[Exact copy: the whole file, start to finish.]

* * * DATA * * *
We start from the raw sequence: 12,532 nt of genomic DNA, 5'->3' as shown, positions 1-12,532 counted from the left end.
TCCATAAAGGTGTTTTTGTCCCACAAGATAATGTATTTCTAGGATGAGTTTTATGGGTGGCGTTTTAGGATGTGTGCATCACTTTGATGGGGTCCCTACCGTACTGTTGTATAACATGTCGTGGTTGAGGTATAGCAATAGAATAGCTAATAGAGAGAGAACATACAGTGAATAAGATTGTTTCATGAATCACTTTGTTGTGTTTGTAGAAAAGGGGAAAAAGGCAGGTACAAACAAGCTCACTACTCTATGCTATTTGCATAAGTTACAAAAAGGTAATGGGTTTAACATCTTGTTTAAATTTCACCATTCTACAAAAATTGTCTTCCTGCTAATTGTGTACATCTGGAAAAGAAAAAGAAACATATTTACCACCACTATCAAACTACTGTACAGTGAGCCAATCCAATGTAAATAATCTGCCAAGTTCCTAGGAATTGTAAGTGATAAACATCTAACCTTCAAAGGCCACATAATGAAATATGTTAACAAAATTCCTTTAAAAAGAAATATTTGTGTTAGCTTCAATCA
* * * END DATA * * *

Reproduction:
We start from the raw sequence: 12,532 nt of genomic DNA, 5'->3' as shown, positions 1-12,532 counted from the left end.
TCCATAAAGGTGTTTTTGTCCCACAAGATAATGTATTTCTAGGATGAGTTTTATGGGTGGCGTTTTAGGATGTGTGCATCACTTTGATGGGGTCCCTACCGTACTGTTGTATAACATGTCGTGGTTGAGGTATAGCAATAGAATAGCTAATAGAGAGAGAACATACAGTGAATAAGATTGTTTCATGAATCACTTTGTTGTGTTTGTAGAAAAGGGGAAAAAGGCAGGTACAAACAAGCTCACTACTCTATGCTATTTGCATAAGTTACAAAAAGGTAATGGGTTTAACATCTTGTTTAAATTTCACCATTCTACAAAAATTGTCTTCCTGCTAATTGTGTACATCTGGAAAAGAAAAAGAAACATATTTACCACCACTATCAAACTACTGTACAGTGAGCCAATCCAATGTAAATAATCTGCCAAGTTCCTAGGAATTGTAAGTGATAAACATCTAACCTTCAAAGGCCACATAATGAAATATGTTAACAAAATTCCTTTAAAAAGAAATATTTGTGTTAGCTTCAATCA